October 13, 2017

Double click a Windows batch file (*.bat, *.cmd) and keep the command prompt open


This is a quick tip about Windows batch files (.bat, .cmd). I often use these files to setup different development environments; setting environment variables, update %PATH%, different %JAVA_HOME%, etc. Sometimes it can be a challenge to do this, not lose these settings, and keep the command prompt (DOS window) open all at the same time. This is a technique I found which seems to do all this reliably.


This post is solely informative. Critically think before using any information presented. Learn from it but ultimately make your own decisions at your own risk.


This is an example run.cmd file. The basic idea is when you double-click this file, the script will actually call itself again which you can see in the :cmd section. After the script calls itself again, the :run section is where you put the details of your script.

Listing 1 - run.cmd

@echo off

REM Check the value of the 1st command line argument.
REM If the value is empty, go to the 'cmd' section
IF "%~1" == ""    GOTO cmd

REM Check the value of the 1st command line argument.
REM If the value is "run", go to the 'run' section
IF "%~1" == "run" GOTO run

REM If the 1st command line argument is not empty,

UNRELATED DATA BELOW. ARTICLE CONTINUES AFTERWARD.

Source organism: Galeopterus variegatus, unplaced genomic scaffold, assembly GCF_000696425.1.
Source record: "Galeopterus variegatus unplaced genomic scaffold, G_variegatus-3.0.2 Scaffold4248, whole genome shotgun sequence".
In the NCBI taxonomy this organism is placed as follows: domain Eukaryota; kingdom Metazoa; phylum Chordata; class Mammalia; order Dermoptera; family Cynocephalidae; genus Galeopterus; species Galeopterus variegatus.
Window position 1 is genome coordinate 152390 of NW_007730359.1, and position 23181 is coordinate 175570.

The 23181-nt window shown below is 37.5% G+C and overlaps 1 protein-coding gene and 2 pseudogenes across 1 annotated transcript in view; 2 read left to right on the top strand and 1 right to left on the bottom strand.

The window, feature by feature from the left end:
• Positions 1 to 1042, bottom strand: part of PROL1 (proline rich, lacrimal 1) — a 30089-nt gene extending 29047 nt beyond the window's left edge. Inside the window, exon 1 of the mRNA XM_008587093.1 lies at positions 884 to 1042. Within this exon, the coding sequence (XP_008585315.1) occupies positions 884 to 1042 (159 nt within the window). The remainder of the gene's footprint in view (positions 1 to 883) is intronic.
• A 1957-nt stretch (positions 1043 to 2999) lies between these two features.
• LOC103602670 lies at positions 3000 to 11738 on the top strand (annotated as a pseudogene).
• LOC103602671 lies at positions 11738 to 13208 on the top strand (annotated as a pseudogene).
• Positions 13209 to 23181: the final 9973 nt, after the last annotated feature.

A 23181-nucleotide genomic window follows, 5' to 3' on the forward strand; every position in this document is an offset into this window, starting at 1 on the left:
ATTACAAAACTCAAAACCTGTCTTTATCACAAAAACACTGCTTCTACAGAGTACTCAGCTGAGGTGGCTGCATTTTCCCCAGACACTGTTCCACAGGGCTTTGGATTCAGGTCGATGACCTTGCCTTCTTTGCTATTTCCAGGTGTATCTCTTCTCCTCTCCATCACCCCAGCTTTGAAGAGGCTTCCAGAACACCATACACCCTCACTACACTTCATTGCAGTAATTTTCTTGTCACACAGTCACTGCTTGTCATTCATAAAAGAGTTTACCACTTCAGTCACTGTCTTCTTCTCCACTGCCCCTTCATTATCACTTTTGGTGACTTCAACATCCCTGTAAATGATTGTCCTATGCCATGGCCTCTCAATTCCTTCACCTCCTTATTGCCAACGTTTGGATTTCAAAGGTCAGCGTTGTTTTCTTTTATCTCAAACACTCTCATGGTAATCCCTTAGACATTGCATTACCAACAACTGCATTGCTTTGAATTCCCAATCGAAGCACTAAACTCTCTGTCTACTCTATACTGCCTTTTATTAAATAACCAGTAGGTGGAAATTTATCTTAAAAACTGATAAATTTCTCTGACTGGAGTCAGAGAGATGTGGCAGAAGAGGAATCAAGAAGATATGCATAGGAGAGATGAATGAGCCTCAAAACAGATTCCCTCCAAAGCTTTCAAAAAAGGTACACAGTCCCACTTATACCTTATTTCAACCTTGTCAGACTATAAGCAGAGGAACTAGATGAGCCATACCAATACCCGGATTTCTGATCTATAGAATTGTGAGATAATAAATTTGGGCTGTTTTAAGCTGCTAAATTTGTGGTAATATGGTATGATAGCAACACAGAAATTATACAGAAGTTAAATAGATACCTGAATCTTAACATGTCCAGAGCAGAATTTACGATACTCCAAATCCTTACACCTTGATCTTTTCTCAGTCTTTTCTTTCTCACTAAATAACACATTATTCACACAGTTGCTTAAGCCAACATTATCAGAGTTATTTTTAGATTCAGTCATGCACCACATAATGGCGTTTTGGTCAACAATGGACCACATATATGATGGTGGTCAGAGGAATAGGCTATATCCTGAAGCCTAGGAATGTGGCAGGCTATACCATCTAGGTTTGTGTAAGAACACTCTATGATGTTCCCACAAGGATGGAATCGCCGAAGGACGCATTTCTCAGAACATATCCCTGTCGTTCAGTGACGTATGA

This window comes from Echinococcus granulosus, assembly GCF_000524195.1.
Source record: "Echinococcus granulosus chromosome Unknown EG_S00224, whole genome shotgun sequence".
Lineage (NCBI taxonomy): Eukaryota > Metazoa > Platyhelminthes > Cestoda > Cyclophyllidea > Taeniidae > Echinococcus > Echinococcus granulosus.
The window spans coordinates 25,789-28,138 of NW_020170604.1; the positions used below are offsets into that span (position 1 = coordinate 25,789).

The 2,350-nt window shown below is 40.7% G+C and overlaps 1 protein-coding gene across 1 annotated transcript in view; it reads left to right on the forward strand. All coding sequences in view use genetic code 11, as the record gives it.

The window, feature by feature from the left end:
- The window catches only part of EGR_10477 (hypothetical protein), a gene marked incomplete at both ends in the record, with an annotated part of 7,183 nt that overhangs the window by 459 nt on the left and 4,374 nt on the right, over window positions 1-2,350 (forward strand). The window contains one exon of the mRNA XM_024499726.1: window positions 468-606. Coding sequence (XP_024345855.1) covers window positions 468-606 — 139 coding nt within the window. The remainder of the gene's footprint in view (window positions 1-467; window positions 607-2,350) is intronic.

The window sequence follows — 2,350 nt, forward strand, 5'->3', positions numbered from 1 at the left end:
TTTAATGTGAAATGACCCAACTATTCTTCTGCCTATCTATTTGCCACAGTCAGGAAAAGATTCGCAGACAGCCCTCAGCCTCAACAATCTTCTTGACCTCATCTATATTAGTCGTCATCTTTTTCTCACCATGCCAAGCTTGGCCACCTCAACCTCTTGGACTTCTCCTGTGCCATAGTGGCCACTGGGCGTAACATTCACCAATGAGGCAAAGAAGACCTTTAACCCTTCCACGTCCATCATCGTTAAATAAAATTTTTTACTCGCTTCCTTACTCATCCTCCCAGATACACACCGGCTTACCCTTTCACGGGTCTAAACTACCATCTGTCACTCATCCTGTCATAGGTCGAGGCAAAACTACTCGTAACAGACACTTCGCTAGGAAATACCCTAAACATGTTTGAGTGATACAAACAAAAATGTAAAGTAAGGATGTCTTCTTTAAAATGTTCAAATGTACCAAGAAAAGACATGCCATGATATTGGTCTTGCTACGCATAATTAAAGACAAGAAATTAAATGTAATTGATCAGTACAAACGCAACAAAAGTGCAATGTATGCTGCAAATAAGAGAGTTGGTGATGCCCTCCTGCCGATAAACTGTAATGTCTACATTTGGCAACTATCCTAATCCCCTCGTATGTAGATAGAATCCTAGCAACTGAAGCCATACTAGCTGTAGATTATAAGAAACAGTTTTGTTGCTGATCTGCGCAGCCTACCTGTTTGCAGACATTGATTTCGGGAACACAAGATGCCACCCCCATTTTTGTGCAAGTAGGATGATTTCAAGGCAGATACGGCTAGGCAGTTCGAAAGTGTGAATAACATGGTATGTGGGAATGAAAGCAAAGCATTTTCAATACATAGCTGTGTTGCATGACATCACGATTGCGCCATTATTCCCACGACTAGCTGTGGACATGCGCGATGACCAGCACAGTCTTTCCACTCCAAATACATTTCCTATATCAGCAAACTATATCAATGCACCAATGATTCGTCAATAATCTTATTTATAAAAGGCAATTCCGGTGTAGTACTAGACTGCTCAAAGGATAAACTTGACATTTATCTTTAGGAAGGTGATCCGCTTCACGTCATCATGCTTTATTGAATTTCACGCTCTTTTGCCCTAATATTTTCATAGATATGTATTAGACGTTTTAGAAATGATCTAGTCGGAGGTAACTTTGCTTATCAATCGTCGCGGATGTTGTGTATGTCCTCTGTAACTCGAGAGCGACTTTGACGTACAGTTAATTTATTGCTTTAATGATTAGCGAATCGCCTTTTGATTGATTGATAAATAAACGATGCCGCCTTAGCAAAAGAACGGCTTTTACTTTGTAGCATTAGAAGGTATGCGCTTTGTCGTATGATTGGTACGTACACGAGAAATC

REM but not the value "run" then just 'end' because
REM this script doesn't know how to handle it.
ECHO Command line argument "%1" is not understood.
GOTO end

REM In this section, use the %0 value in order to 
REM have this script call itself again.  By calling
REM itself with `cmd /K` you get a command prompt 
REM (DOS window) which won't automatically close
REM when this script is finished executing.
ECHO In the 'cmd' section
ECHO Script file=%0
cmd /K "%0 run"
GOTO end

REM In this section, this is where you want to put
REM the work of your script.  You can execute whatever
REM you need and even call other scripts.  The
REM command prompt window will remain open because
REM of what the 'cmd' section does.
ECHO In the 'run' section


ECHO call env.cmd
call "%~dp0\env.cmd"




That’s it. Really easy. Enjoy!

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